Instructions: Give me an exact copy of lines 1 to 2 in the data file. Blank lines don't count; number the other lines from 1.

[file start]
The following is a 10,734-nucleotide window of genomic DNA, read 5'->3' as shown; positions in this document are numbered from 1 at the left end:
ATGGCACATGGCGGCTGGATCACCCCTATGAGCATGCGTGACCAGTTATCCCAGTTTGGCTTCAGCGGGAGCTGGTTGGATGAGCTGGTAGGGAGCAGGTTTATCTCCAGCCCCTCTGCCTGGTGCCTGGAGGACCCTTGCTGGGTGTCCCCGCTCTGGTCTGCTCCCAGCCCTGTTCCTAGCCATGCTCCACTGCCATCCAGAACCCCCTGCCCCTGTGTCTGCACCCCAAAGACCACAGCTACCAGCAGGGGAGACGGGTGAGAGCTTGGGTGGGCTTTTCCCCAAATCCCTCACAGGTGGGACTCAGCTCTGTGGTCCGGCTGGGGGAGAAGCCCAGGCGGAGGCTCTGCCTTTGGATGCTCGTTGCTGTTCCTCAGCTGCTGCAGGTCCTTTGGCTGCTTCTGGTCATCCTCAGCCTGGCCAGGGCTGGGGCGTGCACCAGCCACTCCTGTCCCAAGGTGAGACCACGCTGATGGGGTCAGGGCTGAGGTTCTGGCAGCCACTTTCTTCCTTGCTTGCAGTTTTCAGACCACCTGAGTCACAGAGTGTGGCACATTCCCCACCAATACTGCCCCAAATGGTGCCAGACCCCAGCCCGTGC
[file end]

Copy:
The following is a 10,734-nucleotide window of genomic DNA, read 5'->3' as shown; positions in this document are numbered from 1 at the left end:
ATGGCACATGGCGGCTGGATCACCCCTATGAGCATGCGTGACCAGTTATCCCAGTTTGGCTTCAGCGGGAGCTGGTTGGATGAGCTGGTAGGGAGCAGGTTTATCTCCAGCCCCTCTGCCTGGTGCCTGGAGGACCCTTGCTGGGTGTCCCCGCTCTGGTCTGCTCCCAGCCCTGTTCCTAGCCATGCTCCACTGCCATCCAGAACCCCCTGCCCCTGTGTCTGCACCCCAAAGACCACAGCTACCAGCAGGGGAGACGGGTGAGAGCTTGGGTGGGCTTTTCCCCAAATCCCTCACAGGTGGGACTCAGCTCTGTGGTCCGGCTGGGGGAGAAGCCCAGGCGGAGGCTCTGCCTTTGGATGCTCGTTGCTGTTCCTCAGCTGCTGCAGGTCCTTTGGCTGCTTCTGGTCATCCTCAGCCTGGCCAGGGCTGGGGCGTGCACCAGCCACTCCTGTCCCAAGGTGAGACCACGCTGATGGGGTCAGGGCTGAGGTTCTGGCAGCCACTTTCTTCCTTGCTTGCAGTTTTCAGACCACCTGAGTCACAGAGTGTGGCACATTCCCCACCAATACTGCCCCAAATGGTGCCAGACCCCAGCCCGTGC